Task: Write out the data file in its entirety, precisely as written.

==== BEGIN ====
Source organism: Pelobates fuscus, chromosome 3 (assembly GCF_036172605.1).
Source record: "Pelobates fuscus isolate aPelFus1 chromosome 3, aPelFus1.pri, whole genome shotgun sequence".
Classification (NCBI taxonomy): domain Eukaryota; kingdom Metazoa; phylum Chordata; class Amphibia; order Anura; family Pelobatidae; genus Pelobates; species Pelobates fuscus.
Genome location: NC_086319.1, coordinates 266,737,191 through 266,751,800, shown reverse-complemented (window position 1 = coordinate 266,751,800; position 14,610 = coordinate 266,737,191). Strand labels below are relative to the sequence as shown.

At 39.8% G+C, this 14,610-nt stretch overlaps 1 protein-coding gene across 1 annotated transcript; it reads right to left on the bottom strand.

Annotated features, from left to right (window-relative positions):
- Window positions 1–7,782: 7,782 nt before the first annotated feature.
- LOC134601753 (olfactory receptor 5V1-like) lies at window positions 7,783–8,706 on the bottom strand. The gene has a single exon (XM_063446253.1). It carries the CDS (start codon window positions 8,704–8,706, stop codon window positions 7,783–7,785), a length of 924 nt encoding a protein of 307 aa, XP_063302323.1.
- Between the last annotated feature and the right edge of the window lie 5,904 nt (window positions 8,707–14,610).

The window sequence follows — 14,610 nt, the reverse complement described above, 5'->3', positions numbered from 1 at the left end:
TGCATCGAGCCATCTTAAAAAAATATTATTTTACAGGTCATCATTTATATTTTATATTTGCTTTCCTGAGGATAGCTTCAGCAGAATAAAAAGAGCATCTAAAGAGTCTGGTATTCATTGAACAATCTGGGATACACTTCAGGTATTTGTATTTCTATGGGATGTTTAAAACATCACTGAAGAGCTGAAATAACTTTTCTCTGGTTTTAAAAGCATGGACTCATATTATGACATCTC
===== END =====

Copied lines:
Source organism: Pelobates fuscus, chromosome 3 (assembly GCF_036172605.1).
Source record: "Pelobates fuscus isolate aPelFus1 chromosome 3, aPelFus1.pri, whole genome shotgun sequence".
Classification (NCBI taxonomy): domain Eukaryota; kingdom Metazoa; phylum Chordata; class Amphibia; order Anura; family Pelobatidae; genus Pelobates; species Pelobates fuscus.
Genome location: NC_086319.1, coordinates 266,737,191 through 266,751,800, shown reverse-complemented (window position 1 = coordinate 266,751,800; position 14,610 = coordinate 266,737,191). Strand labels below are relative to the sequence as shown.

At 39.8% G+C, this 14,610-nt stretch overlaps 1 protein-coding gene across 1 annotated transcript; it reads right to left on the bottom strand.

Annotated features, from left to right (window-relative positions):
- Window positions 1–7,782: 7,782 nt before the first annotated feature.
- LOC134601753 (olfactory receptor 5V1-like) lies at window positions 7,783–8,706 on the bottom strand. The gene has a single exon (XM_063446253.1). It carries the CDS (start codon window positions 8,704–8,706, stop codon window positions 7,783–7,785), a length of 924 nt encoding a protein of 307 aa, XP_063302323.1.
- Between the last annotated feature and the right edge of the window lie 5,904 nt (window positions 8,707–14,610).

The window sequence follows — 14,610 nt, the reverse complement described above, 5'->3', positions numbered from 1 at the left end:
TGCATCGAGCCATCTTAAAAAAATATTATTTTACAGGTCATCATTTATATTTTATATTTGCTTTCCTGAGGATAGCTTCAGCAGAATAAAAAGAGCATCTAAAGAGTCTGGTATTCATTGAACAATCTGGGATACACTTCAGGTATTTGTATTTCTATGGGATGTTTAAAACATCACTGAAGAGCTGAAATAACTTTTCTCTGGTTTTAAAAGCATGGACTCATATTATGACATCTC